The University of Southampton
Courses

LAWS2029 Foundations in Criminal Evidence Law

Module Overview

This module offers an introduction into some of the most fundamental rules and principles governing the admission, exclusion, and presentation of evidence in the criminal trial. It provides critical insights into the trial process, the purpose of key restrictions on admissibility, and protections afforded to defendants. The law of evidence developed throughout the centuries in the context of the jury trial but has recently undergone wide-ranging reforms, sometimes driven by controversial policy objectives. The module offers a critical perspective on the English law of evidence and will enable you to consider its underlying purposes and policy objectives, and equip you with the skills needed to apply the law to complex factual situations.

Aims and Objectives

Module Aims

To provide you with an understanding of some of the core evidential rules and principles, and the adversarial trial structure in which they operate. It affords practical and philosophical insights into the functioning of these rules, and the values and policies underpinning them.

Learning Outcomes

Knowledge and Understanding

Having successfully completed this module, you will be able to demonstrate knowledge and understanding of:

  • some of the main rules of evidence and the way they are applied in a trial context.
  • the function of procedural and evidential rules and the process values and policies involved.
  • the key protections afforded to defendants in the criminal trial.
Subject Specific Intellectual and Research Skills

Having successfully completed this module you will be able to:

  • critically evaluate rules of evidence and the policies and values involved.
  • evaluate the normative justifications for excluding particular types of evidence.
  • demonstrate critical awareness of the role of the courts in developing the law of evidence.
  • construct clear and coherent arguments as to how the law should apply and apply the law studied to complex factual situations.
  • undertake critical analysis of statutory provisions and judicial interpretations.
Transferable and Generic Skills

Having successfully completed this module you will be able to:

  • communicate and discuss complex ideas and arguments.
  • deploy analytical skills in relation to complex situations.
  • exercise time management skills and conduct research.

Syllabus

The following is an indicative list of subject areas which are to be covered during the module; however, there may be changes to this list both in terms of outline and content depending on case law developments and current affairs: 1. An introduction to the law of evidence. 2. Relevance and admissibility. 3. Burden and Standard of Proof. 4. The privilege against self-incrimination and the right to silence. 5. Illegal or unfairly obtained evidence. 6. Confessions. 7. Hearsay. 8. Evidence of the Defendant’s Bad Character. 9. Sexual history evidence.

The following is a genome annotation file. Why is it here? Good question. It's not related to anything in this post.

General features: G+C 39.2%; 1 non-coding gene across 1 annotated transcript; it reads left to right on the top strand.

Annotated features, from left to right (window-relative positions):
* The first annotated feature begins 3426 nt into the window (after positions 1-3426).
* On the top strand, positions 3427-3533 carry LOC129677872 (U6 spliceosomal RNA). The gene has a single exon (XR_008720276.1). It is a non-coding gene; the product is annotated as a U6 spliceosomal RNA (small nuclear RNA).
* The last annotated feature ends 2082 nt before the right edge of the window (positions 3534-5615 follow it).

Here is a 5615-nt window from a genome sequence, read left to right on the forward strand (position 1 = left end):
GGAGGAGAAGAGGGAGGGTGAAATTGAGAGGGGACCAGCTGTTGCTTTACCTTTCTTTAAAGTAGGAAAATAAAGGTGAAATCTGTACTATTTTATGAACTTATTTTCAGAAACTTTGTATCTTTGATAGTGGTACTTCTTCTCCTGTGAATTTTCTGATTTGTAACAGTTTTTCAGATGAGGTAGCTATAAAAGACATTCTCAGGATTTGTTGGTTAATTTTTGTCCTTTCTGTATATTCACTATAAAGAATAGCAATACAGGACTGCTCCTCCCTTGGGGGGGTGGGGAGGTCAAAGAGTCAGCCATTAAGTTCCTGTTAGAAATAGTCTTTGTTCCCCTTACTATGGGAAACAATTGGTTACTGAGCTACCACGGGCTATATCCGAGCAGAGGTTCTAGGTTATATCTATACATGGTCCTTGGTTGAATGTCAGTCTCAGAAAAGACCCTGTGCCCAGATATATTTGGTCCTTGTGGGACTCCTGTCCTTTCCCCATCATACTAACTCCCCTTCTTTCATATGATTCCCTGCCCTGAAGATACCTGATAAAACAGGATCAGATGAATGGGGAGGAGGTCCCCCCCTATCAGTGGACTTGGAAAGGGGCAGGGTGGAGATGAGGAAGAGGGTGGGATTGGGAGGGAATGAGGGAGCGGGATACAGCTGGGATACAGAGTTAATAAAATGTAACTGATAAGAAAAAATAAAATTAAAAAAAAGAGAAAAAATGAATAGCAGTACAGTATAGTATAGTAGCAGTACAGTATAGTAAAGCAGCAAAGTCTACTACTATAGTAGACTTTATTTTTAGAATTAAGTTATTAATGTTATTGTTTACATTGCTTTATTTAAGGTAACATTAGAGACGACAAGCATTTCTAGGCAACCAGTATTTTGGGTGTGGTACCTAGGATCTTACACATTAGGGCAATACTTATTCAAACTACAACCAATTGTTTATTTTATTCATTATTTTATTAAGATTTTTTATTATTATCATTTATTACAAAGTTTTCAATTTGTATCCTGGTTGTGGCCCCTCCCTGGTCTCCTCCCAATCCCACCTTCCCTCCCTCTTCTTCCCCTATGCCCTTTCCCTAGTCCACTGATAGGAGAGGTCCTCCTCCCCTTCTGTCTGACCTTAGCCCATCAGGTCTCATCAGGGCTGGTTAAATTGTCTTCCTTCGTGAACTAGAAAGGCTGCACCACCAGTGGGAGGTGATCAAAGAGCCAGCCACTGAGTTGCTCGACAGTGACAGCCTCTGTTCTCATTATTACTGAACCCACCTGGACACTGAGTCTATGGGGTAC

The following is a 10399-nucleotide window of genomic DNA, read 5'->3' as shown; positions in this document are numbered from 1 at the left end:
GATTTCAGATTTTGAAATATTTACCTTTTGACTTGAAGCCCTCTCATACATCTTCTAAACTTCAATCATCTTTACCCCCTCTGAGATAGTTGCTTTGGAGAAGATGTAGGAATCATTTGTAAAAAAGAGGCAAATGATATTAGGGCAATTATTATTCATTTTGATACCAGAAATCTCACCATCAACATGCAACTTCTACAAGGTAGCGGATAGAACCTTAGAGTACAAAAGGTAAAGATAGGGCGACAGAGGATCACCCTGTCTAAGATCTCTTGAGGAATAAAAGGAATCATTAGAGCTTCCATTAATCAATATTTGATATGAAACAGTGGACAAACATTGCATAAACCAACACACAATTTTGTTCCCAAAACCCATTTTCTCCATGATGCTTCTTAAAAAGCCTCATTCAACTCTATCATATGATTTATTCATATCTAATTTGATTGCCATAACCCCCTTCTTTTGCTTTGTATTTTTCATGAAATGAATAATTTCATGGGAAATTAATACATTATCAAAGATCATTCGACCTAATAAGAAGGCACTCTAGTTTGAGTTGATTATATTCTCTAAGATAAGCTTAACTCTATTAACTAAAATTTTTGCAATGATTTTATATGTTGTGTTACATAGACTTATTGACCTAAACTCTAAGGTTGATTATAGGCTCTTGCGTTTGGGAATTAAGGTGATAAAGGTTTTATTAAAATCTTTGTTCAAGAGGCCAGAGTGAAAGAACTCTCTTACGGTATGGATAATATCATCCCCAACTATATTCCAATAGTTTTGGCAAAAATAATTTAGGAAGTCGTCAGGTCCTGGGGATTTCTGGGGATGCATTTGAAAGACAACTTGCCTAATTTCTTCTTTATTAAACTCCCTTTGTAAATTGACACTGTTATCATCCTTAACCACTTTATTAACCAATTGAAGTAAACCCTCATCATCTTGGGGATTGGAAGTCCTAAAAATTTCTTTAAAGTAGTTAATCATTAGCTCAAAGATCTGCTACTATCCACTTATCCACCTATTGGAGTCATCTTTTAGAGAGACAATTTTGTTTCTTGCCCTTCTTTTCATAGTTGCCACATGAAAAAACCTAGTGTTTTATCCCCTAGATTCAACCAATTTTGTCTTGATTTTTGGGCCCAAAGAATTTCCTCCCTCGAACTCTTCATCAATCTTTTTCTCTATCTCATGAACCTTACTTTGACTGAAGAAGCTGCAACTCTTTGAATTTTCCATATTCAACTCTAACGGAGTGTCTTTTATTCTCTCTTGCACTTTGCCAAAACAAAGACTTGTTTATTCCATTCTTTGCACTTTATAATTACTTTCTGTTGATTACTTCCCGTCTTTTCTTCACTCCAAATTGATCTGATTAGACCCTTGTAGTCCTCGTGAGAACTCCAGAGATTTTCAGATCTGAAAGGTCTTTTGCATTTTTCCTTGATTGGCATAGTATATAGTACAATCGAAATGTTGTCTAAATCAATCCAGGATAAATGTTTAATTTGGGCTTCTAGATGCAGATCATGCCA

Learning and Teaching

Teaching and learning methods

You will be taught by means of a weekly two-hour seminar. The seminars will commence with a brief synthesis of some of the critical issues within the topic under consideration, after which significant emphasis is placed on interactive learning. This may take the form of small group discussion, structured class debates, and guided open forum discussion. You are provided with module materials via blackboard. A detailed document is distributed for each seminar, containing a brief outline of the issues to be covered in the session, a reading list, and a set of discussion questions. You are expected to have read all of the advance readings, and prepared all of the set tasks/questions, for each class. You will also be provided with an opportunity to receive feedback on a formative problem question. Learning activities include: • Directed Reading (as per distributed reading lists). • Preparing and writing formative exam questions and self-reflection on that process. • Preparation and delivery of oral presentations. • Class discussion (including small group work).

TypeHours
Follow-up work10
Revision50
Seminar20
Completion of assessment task5
Preparation for scheduled sessions60
Wider reading or practice5
Total study time150

Resources & Reading list

Colin Tapper (2010). Cross and Tapper on Evidence. 

Paul Roberts & Adrian Zuckerman (2010). Criminal Evidence. 

Andrew Choo (2012). Evidence. 

Ian Dennis (2013). The Law of Evidence. 

Adrian Keane and Paul McKeown (2014). The Modern Law of Evidence. 

Roderick Munday (2013). Evidence. 

Assessment

Formative

Exam question

Summative

MethodPercentage contribution
Examination  (2 hours) 100%

Repeat

MethodPercentage contribution
Examination  (2 hours) 100%

Referral

MethodPercentage contribution
Examination  (2 hours) 100%

Repeat Information

Repeat type: Internal & External

Costs

Costs associated with this module

Students are responsible for meeting the cost of essential textbooks, and of producing such essays, assignments, laboratory reports and dissertations as are required to fulfil the academic requirements for each programme of study.

In addition to this, students registered for this module typically also have to pay for:

Textbooks

Recommended texts for this module will be available in limited supply in the University Library and you may wish to purchase an evidence statute book (approximately £15) and the core/recommended text as appropriate (approximately £35).

Please also ensure you read the section on additional costs in the University’s Fees, Charges and Expenses Regulations in the University Calendar available at www.calendar.soton.ac.uk.

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